James Hillman (1926–2011), an eminent 20th-century ‘depth psychologist’, argued that perhaps the main task of psychotherapy was to help a patient replace a dysfunctional story about themselves with one that is empowering. You can’t change the facts of a person’s history — some deeply traumatic event, for example. But if the client can change their story from something like ‘I’m an eternal victim” to something more like “I’m past that trauma and can confidently move forward” — this change of story can make the difference between a lifetime of living as “I’m a victim” to one of “I can have a life,” accomplishing inner peace and growth. The core inner stories we tell ourselves about who we are are incredibly powerful.

We’re immersed in mythic stories, whether we realize it or not. Science itself has its own mythic stories: “Every day in every day, the inexorable advance of Science improves the human condition.” That’s one mythic story — certainly the prevailing one. But there are others, such as ‘Frankenstein’, where Science creates a monster that destroys its creator. Of course, we all want to believe the prevailing optimistic Mythos of Science. But it remains to be seen if Science doesn’t end up creating the undoing of the human race, whether by creating an AI that has no use for humans, or some monumental ‘oops’ in some bio-warfare lab. The jury is still out. It could well turn out that Science is the worst thing humans created — if it ends up wiping us all out! It’s too soon to tell!

And Society in general is immersed in mythic stories with which we tell ourselves who we are collectively. Every ideology is a ‘story’ in this sense. “Capitalism” is a story. “Democracy” is a story. When the Declaration of Independence says that “All people are created equal”, that’s a story. A powerful one. These are all narratives that have no existence in the ‘physical world’, only in our individual and collective psyches.

And as such, I’d argue that our individual and collective mythic stories are far more powerful, in terms of their impact on humanity, than Science can ever be. Because it’s on the basis of these mythic stories that we apply scientific knowledge. Whether we use Science to create life-saving therapies, or Zyclon-B (the gas used in the Nazi concentration camps) depends on the stories we tell ourselves. The Nazi’s had their own dark mythic story.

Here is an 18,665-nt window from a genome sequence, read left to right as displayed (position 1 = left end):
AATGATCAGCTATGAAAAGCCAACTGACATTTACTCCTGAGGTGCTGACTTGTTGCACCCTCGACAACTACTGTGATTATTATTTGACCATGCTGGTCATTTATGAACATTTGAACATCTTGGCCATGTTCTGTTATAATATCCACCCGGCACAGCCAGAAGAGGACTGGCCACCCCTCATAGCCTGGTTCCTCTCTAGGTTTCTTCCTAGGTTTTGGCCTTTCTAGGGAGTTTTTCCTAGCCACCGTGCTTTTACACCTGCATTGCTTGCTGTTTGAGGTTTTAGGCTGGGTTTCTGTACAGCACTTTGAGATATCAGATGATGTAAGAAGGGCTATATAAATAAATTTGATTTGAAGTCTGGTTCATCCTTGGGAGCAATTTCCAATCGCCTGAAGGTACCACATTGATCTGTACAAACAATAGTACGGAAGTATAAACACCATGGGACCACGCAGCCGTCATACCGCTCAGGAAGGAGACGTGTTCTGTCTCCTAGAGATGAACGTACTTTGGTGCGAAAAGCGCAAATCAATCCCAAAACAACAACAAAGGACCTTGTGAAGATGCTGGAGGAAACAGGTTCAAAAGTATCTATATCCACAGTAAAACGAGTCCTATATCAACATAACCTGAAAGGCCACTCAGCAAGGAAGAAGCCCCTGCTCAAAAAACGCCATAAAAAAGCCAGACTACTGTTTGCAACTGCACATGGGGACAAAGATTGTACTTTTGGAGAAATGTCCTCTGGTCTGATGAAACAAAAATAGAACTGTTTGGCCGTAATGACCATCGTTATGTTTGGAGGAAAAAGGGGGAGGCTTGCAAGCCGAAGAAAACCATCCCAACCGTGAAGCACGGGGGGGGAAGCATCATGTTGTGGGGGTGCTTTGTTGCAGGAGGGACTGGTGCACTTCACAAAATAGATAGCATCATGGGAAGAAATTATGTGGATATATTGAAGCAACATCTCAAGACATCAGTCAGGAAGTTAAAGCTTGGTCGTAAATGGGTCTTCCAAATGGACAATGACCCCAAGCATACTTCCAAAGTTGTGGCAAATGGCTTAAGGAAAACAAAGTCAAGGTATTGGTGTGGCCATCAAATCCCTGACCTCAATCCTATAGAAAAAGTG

So, it’s certainly possible for us to have stories about ourselves that empower us. And we can have ‘pathological’ stories about ourselves that cripple our ability to thrive — individually or collectively.

And there’s nothing to say that a given story will be helpful for all time. The world changes. A story that was helpful yesterday may not be helpful today. ”Communism” was also a story, and it took many decades for it to reveal itself as a pathological one — it seemed plausible enough at the time, but it turned out to be a story that just didn’t work. Sometimes stories take time to reveal their pathology.

Earlier I pointed out that if the entire solar system were a droplet of water, the ‘ocean’ of the observable universe would be about 9,350,000,000,000,000,000 times larger than all of Earth’s oceans combined. I think much the same is true of the stories we tell ourselves: if a drop of water represents the stories we tell ourselves today, the ocean of possible stories — humane, positive, and beneficial stories we could tell ourselves instead — is also 9,350,000,000,000,000,000 times larger than all the stories in our current vocabulary.

And the stories we tell ourselves today didn’t float down from heaven on golden tablets. They were articulated by men and women facing the challenges of their own times. And those stories have, for the most part, moved the human race forward wonderfully. But times change. And to address the challenges we face today means that our stories, our Mythos, have to change too. A lot? A little? I don’t know. But the status quo doesn’t look very promising.

I’m not suggesting that coming up with better stories is easy. Revising and updating our current stories to better fit our current world won’t be an easy task. And then there’s the challenge of widespread adoption. But I would suggest that we have to understand that meaningful change from where we are cannot happen without a change in our current Mythos. Our collective Mythos. That if we keep doing what we’ve been doing, and keep telling ourselves the same stories, we’ll keep getting what we’ve been getting. Which has worked for a century or three, but doesn’t seem to be working so well lately.

I’m just suggesting, as we face the issues of our day, that perhaps the crux of the issue is the stories we tell ourselves. I know that in terms of my own personal life, that meaningful change only comes about when I revise the stories I tell myself about myself. I wonder if that isn’t also true of the stories we collectively tell ourselves.

I just wonder if we dismiss the stories we tell ourselves as ‘unimportant’ to our peril.

William Zeitler

This article originally appeared on SubStack.